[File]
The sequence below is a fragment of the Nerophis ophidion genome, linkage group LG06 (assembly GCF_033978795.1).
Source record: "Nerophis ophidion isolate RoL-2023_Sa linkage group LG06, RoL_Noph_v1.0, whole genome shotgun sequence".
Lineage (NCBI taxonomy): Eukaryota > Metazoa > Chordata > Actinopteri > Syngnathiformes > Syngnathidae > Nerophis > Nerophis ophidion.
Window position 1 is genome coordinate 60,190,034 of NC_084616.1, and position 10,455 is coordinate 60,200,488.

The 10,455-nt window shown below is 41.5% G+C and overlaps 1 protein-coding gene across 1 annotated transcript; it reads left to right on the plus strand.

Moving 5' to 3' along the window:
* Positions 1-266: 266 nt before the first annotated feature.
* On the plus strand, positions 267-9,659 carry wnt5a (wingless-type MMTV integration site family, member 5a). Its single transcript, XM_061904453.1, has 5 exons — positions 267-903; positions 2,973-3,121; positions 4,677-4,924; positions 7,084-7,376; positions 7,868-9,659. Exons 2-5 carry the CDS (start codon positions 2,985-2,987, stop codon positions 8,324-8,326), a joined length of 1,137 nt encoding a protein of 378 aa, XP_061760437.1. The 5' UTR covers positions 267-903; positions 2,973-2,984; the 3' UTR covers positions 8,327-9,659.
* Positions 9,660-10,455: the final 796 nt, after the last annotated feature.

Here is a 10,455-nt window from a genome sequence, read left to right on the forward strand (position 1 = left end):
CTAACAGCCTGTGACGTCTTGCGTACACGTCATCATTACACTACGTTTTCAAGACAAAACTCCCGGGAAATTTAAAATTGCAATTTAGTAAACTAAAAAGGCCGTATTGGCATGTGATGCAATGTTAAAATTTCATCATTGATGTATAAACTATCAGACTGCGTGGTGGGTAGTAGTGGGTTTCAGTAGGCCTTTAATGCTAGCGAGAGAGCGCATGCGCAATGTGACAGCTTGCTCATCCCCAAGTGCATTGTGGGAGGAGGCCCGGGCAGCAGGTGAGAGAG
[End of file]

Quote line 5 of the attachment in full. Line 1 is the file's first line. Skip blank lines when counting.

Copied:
The 10,455-nt window shown below is 41.5% G+C and overlaps 1 protein-coding gene across 1 annotated transcript; it reads left to right on the plus strand.